Great character development. I really feel close to every one of them.
Probably Alicia. It's hard to judge. He did a great job overall.
Love to read and listen to books. The spoken word is magic for me.
Definitely would reccomend it to a friend.
Any scenes between Amy and Wolgast
Am waiting impatiently for the next in the series!!
Yes! Scott Brick brings the characters to Life!
Amy leading Wolgast Home toward the end of the book.
Yes, The Passage, he's incredible.
Lilah's crazy moments were very funny... She was one of my favorite characters. This was a royal treat, I'm very much looking forward to the third book.
The story is riveting.
As always Scott Brick excels.
Too many to list!
Get it you won't regret it. Can't wait for the last in the trilogy.
Love the story, awesome narration, never wanted to turn it off!
No spoilers here
Last man standing in Denver
Retired real estate broker. 66 years old married for 44 years to my high school sweetheart. 2 children and 2 grandchildren. I love to read but because of medical issues I had to turn to audio books and I love them.
This was not up to Justin Cronins first book. The first one was great but I could not finish this one because it was so disjointed. I could not follow the story line if there was one. Don't waste your credits.
Scott Brick was the only redeaming thing about this book. His performance was great but a poor story line. I very much enjoy listing to him,
all of it
Dont waste your credits.
Too darn LONG.
Prepare for a long ride.
Most of the book went pretty fast, some parts just dragged on and on and on and all the skipping around got a little confusing at times. I had to go back and listen again...all in all it was worth the credit, but, if I had the printed version I probably would not have finished it, at least not for a long time.
Yes, I would recommend this to anyone who enjoyed The Passage.
Compelling plot and calendars, excellent writing.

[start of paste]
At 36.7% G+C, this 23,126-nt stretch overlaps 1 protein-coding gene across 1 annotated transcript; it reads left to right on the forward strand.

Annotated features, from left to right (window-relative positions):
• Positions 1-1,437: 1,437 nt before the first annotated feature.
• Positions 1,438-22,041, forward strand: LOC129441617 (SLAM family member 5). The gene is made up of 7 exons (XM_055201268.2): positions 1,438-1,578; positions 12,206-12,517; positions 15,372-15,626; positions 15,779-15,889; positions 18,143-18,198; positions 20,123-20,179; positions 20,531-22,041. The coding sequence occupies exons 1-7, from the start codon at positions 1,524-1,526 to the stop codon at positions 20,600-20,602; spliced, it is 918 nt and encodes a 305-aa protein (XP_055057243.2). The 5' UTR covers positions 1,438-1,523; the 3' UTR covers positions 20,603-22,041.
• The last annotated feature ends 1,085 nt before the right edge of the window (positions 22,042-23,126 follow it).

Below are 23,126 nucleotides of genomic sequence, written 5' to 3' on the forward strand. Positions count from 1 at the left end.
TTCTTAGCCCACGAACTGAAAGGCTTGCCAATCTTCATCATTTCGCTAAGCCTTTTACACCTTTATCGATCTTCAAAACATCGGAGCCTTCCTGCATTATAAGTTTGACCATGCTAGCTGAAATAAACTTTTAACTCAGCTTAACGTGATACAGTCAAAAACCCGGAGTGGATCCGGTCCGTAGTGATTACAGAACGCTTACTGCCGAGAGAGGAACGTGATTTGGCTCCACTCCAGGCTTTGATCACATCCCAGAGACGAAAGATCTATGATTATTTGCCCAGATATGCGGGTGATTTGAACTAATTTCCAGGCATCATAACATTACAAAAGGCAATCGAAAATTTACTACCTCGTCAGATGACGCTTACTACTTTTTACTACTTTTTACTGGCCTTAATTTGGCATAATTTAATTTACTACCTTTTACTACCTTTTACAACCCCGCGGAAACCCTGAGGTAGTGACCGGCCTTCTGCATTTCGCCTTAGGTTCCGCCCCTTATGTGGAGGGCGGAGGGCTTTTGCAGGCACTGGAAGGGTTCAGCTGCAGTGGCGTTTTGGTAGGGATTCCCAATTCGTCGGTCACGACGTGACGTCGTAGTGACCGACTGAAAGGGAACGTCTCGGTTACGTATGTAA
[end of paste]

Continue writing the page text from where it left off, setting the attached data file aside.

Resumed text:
I lost sleep giving in to the temptation to listen to just 15 more minutes, then 15 more . . . and before I realized it I had given up hours of sleep to continue this book. Calling this a "vampire novel" really isn't fair to the monummental nature of the story line, the sweep across a century of "history," and the uniquely horrifying and complex nature of the creature who prey upon and virtually destroy humanity.
I have 2 other books that I consider perfect they are in order The Passage written by Justin Cronin and 11-22-63 by Stephen King. My follow ups are Roboapocalypse and World War Z. Now that you know a little bit of what I like, I can tell you that The Twelve (Currently listening to and almost finished) lives up to the well thought out story we were used to in The Passage. Where his first book introduces us to some of the main characters we have grown to love and miss in the twelve Justin takes them all (including some new lovable ones) to new levels. His balance and descriptive writing coupled with Scott Bricks voice lends brilliance to this followup novel on so many levels. LIke the first book i find myself partaking in the listen in small tasty nuggets not wanting to make a gluten of myself and find myself on the last page too soon. Justins writing is compariable to the great Sci Fi writers (or Horror) of our day and i recommend this followup book immensly.